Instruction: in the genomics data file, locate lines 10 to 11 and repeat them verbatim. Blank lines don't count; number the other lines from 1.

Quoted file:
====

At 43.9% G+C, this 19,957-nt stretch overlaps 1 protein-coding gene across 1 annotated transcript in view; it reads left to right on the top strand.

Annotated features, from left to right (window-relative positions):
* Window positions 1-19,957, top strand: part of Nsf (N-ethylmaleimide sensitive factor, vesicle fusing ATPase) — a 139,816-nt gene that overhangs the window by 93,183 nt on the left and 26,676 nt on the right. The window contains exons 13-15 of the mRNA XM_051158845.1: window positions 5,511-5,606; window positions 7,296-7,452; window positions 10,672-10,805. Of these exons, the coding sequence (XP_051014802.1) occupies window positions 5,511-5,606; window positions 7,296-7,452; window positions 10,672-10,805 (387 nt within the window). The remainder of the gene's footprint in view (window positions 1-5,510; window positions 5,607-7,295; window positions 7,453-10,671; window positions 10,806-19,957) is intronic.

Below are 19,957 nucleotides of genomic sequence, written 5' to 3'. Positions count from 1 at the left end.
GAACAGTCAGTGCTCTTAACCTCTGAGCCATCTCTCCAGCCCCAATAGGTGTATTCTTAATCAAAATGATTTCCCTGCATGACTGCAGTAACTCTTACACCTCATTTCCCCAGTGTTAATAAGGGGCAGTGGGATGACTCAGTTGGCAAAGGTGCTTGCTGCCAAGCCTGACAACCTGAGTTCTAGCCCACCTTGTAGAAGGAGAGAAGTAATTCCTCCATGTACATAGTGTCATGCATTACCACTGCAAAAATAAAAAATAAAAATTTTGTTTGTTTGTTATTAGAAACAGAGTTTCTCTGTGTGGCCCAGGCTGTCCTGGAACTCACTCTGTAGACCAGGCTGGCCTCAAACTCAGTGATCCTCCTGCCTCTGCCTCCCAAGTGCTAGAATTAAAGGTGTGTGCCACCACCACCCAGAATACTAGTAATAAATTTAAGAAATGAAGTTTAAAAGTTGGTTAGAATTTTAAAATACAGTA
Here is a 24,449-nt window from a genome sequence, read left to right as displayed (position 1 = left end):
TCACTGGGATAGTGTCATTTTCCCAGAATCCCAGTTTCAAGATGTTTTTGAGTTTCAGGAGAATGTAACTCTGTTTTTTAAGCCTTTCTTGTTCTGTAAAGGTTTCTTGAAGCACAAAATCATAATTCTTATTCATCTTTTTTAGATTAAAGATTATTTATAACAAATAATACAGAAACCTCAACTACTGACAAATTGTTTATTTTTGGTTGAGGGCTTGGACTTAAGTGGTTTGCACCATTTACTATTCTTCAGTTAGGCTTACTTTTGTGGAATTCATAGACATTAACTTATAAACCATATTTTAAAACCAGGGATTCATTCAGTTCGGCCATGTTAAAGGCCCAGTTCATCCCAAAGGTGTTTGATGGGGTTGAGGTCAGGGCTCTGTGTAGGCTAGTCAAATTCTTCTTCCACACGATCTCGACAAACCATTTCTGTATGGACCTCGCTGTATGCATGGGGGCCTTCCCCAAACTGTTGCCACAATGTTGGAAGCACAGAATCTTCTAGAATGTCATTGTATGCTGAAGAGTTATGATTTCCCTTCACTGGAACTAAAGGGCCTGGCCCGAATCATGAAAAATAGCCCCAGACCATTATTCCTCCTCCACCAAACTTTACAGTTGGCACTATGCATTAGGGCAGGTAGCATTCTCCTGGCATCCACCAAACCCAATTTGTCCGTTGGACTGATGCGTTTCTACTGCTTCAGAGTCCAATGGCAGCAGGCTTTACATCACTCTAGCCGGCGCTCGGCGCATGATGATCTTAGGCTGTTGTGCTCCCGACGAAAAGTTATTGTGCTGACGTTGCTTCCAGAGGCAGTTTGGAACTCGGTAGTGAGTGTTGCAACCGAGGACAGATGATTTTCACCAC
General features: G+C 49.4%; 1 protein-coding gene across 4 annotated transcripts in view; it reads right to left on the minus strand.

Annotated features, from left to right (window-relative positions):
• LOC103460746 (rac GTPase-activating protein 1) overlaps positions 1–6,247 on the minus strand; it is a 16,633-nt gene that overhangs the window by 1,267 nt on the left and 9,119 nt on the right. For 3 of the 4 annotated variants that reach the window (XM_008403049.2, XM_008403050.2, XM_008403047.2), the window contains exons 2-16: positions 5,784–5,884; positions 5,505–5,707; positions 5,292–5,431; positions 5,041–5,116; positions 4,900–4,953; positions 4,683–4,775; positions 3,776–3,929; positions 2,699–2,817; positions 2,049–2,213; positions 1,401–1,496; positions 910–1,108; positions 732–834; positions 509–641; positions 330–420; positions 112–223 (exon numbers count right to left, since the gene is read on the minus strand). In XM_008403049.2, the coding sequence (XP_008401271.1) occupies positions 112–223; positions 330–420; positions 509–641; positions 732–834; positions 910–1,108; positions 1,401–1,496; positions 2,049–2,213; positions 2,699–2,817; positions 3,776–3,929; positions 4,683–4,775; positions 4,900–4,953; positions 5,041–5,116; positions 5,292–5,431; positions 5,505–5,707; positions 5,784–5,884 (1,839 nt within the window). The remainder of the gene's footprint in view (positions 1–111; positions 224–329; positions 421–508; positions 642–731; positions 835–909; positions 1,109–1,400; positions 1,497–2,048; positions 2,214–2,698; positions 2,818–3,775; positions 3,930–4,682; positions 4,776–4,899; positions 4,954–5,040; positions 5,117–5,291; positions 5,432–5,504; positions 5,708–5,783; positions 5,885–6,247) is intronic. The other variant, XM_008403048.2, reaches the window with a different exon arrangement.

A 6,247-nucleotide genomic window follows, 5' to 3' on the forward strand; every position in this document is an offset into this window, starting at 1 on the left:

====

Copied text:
• LOC103460746 (rac GTPase-activating protein 1) overlaps positions 1–6,247 on the minus strand; it is a 16,633-nt gene that overhangs the window by 1,267 nt on the left and 9,119 nt on the right. For 3 of the 4 annotated variants that reach the window (XM_008403049.2, XM_008403050.2, XM_008403047.2), the window contains exons 2-16: positions 5,784–5,884; positions 5,505–5,707; positions 5,292–5,431; positions 5,041–5,116; positions 4,900–4,953; positions 4,683–4,775; positions 3,776–3,929; positions 2,699–2,817; positions 2,049–2,213; positions 1,401–1,496; positions 910–1,108; positions 732–834; positions 509–641; positions 330–420; positions 112–223 (exon numbers count right to left, since the gene is read on the minus strand). In XM_008403049.2, the coding sequence (XP_008401271.1) occupies positions 112–223; positions 330–420; positions 509–641; positions 732–834; positions 910–1,108; positions 1,401–1,496; positions 2,049–2,213; positions 2,699–2,817; positions 3,776–3,929; positions 4,683–4,775; positions 4,900–4,953; positions 5,041–5,116; positions 5,292–5,431; positions 5,505–5,707; positions 5,784–5,884 (1,839 nt within the window). The remainder of the gene's footprint in view (positions 1–111; positions 224–329; positions 421–508; positions 642–731; positions 835–909; positions 1,109–1,400; positions 1,497–2,048; positions 2,214–2,698; positions 2,818–3,775; positions 3,930–4,682; positions 4,776–4,899; positions 4,954–5,040; positions 5,117–5,291; positions 5,432–5,504; positions 5,708–5,783; positions 5,885–6,247) is intronic. The other variant, XM_008403048.2, reaches the window with a different exon arrangement.

A 6,247-nucleotide genomic window follows, 5' to 3' on the forward strand; every position in this document is an offset into this window, starting at 1 on the left: